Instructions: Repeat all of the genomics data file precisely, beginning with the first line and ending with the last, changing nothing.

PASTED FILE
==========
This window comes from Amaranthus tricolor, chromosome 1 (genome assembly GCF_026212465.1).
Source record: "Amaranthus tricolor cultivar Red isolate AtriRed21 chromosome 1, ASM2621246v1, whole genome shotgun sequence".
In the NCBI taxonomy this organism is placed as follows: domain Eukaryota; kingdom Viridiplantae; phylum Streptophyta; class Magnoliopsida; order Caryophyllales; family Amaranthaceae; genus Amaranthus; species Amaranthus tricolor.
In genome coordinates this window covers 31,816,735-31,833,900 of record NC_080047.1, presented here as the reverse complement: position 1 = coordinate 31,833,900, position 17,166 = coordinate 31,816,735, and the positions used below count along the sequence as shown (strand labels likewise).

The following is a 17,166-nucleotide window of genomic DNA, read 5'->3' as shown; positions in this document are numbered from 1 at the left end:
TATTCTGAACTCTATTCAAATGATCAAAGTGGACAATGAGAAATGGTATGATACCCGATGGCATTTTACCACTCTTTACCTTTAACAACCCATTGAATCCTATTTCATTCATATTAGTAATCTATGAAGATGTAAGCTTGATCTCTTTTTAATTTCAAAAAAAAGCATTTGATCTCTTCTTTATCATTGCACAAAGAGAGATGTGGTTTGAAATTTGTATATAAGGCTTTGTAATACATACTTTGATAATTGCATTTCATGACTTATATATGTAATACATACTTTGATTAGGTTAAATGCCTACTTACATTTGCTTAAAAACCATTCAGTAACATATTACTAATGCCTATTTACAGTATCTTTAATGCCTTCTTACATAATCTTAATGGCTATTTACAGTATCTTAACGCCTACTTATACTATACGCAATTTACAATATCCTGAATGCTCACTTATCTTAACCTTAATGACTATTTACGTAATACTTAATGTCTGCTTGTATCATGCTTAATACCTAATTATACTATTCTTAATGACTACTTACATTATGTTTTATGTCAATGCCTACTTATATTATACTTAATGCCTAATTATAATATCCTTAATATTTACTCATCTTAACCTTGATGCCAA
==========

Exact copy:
This window comes from Amaranthus tricolor, chromosome 1 (genome assembly GCF_026212465.1).
Source record: "Amaranthus tricolor cultivar Red isolate AtriRed21 chromosome 1, ASM2621246v1, whole genome shotgun sequence".
In the NCBI taxonomy this organism is placed as follows: domain Eukaryota; kingdom Viridiplantae; phylum Streptophyta; class Magnoliopsida; order Caryophyllales; family Amaranthaceae; genus Amaranthus; species Amaranthus tricolor.
In genome coordinates this window covers 31,816,735-31,833,900 of record NC_080047.1, presented here as the reverse complement: position 1 = coordinate 31,833,900, position 17,166 = coordinate 31,816,735, and the positions used below count along the sequence as shown (strand labels likewise).

The following is a 17,166-nucleotide window of genomic DNA, read 5'->3' as shown; positions in this document are numbered from 1 at the left end:
TATTCTGAACTCTATTCAAATGATCAAAGTGGACAATGAGAAATGGTATGATACCCGATGGCATTTTACCACTCTTTACCTTTAACAACCCATTGAATCCTATTTCATTCATATTAGTAATCTATGAAGATGTAAGCTTGATCTCTTTTTAATTTCAAAAAAAAGCATTTGATCTCTTCTTTATCATTGCACAAAGAGAGATGTGGTTTGAAATTTGTATATAAGGCTTTGTAATACATACTTTGATAATTGCATTTCATGACTTATATATGTAATACATACTTTGATTAGGTTAAATGCCTACTTACATTTGCTTAAAAACCATTCAGTAACATATTACTAATGCCTATTTACAGTATCTTTAATGCCTTCTTACATAATCTTAATGGCTATTTACAGTATCTTAACGCCTACTTATACTATACGCAATTTACAATATCCTGAATGCTCACTTATCTTAACCTTAATGACTATTTACGTAATACTTAATGTCTGCTTGTATCATGCTTAATACCTAATTATACTATTCTTAATGACTACTTACATTATGTTTTATGTCAATGCCTACTTATATTATACTTAATGCCTAATTATAATATCCTTAATATTTACTCATCTTAACCTTGATGCCAA